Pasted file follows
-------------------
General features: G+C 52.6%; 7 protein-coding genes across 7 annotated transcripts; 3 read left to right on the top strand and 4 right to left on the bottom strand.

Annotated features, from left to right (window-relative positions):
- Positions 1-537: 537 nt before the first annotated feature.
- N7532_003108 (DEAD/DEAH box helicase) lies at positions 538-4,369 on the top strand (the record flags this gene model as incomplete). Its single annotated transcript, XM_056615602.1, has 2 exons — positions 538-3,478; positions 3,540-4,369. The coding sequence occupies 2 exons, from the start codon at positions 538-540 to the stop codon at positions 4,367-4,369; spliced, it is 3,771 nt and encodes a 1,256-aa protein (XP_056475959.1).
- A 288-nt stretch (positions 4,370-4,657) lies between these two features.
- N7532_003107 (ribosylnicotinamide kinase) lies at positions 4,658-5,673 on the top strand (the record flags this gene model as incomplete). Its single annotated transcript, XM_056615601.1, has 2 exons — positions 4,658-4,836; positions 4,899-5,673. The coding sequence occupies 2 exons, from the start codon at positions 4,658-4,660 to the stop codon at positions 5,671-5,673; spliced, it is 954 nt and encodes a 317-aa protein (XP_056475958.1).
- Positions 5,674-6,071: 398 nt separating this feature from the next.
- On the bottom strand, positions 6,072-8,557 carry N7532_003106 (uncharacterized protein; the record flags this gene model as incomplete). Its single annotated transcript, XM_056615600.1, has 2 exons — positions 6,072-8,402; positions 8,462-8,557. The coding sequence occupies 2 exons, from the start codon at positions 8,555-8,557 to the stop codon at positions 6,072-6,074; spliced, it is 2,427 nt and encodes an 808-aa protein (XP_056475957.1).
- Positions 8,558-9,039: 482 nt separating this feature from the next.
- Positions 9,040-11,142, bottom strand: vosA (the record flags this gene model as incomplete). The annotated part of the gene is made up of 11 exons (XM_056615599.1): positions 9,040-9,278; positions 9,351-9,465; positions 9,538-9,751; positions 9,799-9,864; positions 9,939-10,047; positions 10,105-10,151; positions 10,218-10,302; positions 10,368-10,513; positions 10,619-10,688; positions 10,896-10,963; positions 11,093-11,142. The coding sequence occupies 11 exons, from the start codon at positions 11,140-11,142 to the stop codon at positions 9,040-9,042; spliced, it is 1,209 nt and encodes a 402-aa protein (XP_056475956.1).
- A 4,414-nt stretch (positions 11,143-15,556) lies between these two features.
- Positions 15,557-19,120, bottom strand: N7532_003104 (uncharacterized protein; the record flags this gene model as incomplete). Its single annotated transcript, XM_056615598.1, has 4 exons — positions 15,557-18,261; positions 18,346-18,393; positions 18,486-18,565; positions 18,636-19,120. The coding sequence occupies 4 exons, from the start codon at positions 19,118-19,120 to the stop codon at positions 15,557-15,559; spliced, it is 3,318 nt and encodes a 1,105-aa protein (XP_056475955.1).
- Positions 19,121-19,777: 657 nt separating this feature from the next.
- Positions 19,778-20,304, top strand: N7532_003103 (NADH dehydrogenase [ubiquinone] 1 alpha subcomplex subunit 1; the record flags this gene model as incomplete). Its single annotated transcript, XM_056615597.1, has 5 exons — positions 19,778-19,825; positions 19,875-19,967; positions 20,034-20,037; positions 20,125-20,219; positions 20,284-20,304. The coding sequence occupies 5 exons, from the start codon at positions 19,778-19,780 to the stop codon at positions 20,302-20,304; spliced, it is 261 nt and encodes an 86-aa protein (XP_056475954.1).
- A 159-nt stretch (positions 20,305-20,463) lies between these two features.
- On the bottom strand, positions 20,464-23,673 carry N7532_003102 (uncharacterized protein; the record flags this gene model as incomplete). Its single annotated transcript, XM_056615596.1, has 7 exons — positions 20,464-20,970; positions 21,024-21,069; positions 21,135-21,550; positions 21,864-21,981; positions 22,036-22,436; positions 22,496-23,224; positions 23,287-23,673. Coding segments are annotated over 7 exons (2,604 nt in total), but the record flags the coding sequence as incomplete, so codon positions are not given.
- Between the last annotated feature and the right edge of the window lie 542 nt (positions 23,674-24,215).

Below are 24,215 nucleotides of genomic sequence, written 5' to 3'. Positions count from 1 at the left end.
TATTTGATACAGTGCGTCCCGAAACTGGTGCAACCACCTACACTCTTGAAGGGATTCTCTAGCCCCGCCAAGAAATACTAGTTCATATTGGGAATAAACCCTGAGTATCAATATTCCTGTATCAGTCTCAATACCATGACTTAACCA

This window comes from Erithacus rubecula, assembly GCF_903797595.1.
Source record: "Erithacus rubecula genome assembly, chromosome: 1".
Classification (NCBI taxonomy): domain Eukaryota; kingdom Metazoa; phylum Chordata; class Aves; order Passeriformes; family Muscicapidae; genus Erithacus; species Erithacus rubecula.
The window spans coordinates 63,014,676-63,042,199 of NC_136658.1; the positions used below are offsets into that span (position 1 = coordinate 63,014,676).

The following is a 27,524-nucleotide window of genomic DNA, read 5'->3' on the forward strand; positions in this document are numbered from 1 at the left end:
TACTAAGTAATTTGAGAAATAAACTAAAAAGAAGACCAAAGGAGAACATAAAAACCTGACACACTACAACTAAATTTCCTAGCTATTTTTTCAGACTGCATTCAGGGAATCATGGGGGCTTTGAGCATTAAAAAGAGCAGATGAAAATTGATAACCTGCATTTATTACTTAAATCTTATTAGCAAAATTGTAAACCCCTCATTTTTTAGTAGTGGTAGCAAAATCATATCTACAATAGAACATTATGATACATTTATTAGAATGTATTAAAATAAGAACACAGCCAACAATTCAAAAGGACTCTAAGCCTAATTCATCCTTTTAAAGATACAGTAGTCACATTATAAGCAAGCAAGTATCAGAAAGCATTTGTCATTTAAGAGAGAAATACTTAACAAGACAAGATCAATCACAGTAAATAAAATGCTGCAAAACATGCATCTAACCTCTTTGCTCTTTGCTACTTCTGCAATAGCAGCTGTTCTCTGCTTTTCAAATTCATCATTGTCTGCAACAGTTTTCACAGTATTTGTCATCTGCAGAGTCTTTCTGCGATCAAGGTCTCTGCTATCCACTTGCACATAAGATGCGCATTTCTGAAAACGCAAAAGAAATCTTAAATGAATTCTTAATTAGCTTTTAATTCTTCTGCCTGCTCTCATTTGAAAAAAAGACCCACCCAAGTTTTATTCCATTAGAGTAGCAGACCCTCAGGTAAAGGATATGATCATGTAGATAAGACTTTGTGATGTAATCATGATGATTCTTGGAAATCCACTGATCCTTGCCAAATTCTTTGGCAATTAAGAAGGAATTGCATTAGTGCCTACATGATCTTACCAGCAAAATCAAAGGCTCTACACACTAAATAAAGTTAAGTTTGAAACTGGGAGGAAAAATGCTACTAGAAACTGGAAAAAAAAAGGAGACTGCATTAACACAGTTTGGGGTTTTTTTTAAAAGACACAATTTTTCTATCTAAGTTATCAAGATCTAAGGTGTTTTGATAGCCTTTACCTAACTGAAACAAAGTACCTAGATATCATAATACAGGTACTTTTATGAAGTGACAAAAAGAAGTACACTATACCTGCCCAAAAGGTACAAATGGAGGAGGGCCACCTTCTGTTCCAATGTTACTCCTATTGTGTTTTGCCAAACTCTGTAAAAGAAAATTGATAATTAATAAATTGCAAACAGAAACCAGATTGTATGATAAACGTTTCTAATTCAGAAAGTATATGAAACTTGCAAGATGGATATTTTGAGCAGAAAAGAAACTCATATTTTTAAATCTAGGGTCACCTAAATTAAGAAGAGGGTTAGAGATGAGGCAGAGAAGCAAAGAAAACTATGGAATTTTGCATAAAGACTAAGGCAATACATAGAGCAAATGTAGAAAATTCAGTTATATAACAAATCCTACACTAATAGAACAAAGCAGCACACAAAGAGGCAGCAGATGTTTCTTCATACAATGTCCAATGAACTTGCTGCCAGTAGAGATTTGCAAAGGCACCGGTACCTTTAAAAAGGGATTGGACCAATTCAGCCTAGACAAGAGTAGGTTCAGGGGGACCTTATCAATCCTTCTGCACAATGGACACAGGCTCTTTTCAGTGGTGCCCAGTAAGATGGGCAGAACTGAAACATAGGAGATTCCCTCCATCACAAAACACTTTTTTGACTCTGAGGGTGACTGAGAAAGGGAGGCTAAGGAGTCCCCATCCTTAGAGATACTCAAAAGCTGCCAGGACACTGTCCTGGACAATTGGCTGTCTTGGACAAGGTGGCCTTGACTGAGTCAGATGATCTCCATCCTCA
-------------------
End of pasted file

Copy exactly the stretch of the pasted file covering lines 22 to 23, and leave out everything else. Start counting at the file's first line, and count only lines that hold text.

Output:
Classification (NCBI taxonomy): domain Eukaryota; kingdom Metazoa; phylum Chordata; class Aves; order Passeriformes; family Muscicapidae; genus Erithacus; species Erithacus rubecula.
The window spans coordinates 63,014,676-63,042,199 of NC_136658.1; the positions used below are offsets into that span (position 1 = coordinate 63,014,676).